In an article published last year, John F. McManus, president emeritus of The John Birch Society (the publisher of The New American), described neocons, their motives and their mores:

What is neoconservatism? The man who always claimed to be the “godfather” of the movement is Irving Kristol. In his 1995 book Neonconservatism: The Autobiography of an Idea, he wrote, “We accepted the New Deal in principle, and had little affection for the kind of isolationism that then permeated American conservatism.” He also bared the roots of his political and economic preferences when he additionally stated, “I regard myself as lucky to have been a young Trotskyite and I have not a single bitter memory.” So, he wanted the socialism desired by FDR’s New Deal and the U.S. to be the policeman of the world on the way to world government.

The Leon Trotsky he lauded partnered with Lenin in the takeover of Russia in 1917. A few years later after Lenin died and Stalin emerged as the top criminal, Trotsky fled for his life. The two had split because Stalin favored head cracking and gulags while Trotsky wanted to impose Marxist socialism slowly and patiently. His technique called for propagandizing people into choosing it. Both shared the ultimate goal of a tyrannical world government and differed only in how to obtain it.

So, a neoconservative advocates big government socialism and worldwide internationalism via undeclared wars and entangling pacts. Neocon Charles Krauthammer boldly spelled out these goals in a 1989 article appearing in Kristol’s journal, The National Interest. He advocated U.S. integration with other nations to create a “super-sovereign” entity that is “economically, culturally, and politically hegemonic in the world.” His ultimate goal called for a “new universalism [which] would require the conscious depreciation not only of American sovereignty but of the notion of sovereignty in general.”

An extremely effective way to diminish American sovereignty and strength is to erode the former by expending the latter of innumerable foreign “wars.” Again, from McManus’s essay exposing the neocon dogma:

Neoconservatives love war. Not the kind authorized by a congressional declaration that might result in a quick victory and the troops coming home, but a conflict started by presidential mandate with full authorization supplied by the United Nations or its NATO subsidiary. As Senator Graham stated in a recent Capitol Hill press conference, he wants the president given a green light for another undeclared war: “I agree with the president that Congress should act regarding giving him the authority to fight ISIL.”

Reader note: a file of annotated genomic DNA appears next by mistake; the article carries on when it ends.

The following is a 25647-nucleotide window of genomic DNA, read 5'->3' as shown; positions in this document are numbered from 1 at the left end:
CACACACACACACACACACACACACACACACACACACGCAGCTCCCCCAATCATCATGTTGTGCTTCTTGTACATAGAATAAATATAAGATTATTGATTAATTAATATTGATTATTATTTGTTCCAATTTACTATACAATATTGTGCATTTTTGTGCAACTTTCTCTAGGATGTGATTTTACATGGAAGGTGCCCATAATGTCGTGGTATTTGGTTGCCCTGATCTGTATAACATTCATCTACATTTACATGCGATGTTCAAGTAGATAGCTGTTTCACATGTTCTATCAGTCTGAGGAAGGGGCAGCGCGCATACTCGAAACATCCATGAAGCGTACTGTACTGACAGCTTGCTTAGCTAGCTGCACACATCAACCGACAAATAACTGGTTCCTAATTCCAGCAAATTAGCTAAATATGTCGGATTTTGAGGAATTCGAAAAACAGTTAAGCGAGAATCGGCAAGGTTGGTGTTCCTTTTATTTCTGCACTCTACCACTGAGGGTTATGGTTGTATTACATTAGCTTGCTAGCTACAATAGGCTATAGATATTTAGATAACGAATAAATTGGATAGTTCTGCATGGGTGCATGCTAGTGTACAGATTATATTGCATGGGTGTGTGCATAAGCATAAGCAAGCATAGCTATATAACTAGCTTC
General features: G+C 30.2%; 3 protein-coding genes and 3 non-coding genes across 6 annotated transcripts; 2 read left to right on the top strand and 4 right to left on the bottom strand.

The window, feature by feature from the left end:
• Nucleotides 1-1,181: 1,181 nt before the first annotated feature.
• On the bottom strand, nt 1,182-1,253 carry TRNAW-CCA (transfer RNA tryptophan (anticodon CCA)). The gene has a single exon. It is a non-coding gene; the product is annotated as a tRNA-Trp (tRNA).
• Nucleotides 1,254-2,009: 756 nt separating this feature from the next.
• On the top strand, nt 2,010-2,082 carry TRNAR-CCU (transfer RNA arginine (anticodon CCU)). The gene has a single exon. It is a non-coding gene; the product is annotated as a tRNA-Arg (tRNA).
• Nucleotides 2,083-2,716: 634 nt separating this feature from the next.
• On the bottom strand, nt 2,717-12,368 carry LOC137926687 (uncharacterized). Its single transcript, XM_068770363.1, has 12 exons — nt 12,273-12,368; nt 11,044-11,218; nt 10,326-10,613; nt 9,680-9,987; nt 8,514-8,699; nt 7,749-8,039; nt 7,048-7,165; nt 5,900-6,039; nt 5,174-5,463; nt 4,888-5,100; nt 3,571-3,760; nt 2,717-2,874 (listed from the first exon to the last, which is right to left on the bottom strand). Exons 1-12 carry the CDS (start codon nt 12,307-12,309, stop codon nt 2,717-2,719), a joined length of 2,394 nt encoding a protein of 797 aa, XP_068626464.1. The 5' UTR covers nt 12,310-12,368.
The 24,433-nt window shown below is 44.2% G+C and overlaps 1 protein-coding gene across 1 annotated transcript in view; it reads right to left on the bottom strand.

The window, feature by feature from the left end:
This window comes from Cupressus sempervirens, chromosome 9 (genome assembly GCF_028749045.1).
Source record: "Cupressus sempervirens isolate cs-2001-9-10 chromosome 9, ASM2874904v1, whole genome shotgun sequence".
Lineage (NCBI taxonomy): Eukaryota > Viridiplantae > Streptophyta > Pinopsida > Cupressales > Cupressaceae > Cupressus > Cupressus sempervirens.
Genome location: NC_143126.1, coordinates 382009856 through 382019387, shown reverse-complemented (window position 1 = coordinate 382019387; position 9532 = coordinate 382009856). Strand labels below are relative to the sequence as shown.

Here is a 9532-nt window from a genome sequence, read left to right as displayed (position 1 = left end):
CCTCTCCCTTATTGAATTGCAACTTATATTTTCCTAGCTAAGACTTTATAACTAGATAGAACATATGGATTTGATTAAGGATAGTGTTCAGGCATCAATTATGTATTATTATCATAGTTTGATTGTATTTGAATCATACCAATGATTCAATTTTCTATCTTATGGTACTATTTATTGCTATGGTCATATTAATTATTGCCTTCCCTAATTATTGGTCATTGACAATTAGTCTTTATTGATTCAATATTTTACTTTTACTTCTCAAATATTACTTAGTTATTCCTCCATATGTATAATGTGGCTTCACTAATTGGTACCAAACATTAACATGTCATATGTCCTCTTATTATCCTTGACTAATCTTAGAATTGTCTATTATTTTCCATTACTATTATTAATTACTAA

War without the constitutional requirement for a formal congressional declaration has been our nation’s policy since World War II. Our forces haven’t won a war since that struggle because they have been hamstrung by rules imposed by the UN, NATO, or presidential dictate. The U.S. never lost a war until our leaders departed from formally issuing a required declaration. 

Congress, which should have insisted on adherence to the Constitution, lamely tolerated stalemates or losses in Korea, Vietnam, Iraq, and now in Afghanistan. If U.S. forces are to be employed to defeat ISIS (or ISIL), there should be a declaration of war, not a presidential dictate.

Readers interested in familiarizing themselves with the dangers to American sovereignty and economic prosperity posed by the proliferation of the neocon national policy should view The John Birch Society's 2-DVD set exposing the tactics of those espousing this position.

In view of McCain’s conflating of constitutionalism with collusion with a foreign government, it seems that neocons now consider any attempt to uphold the congressional oath of office to be something akin to treason.

Ironic.

Photo: Sen. John McCain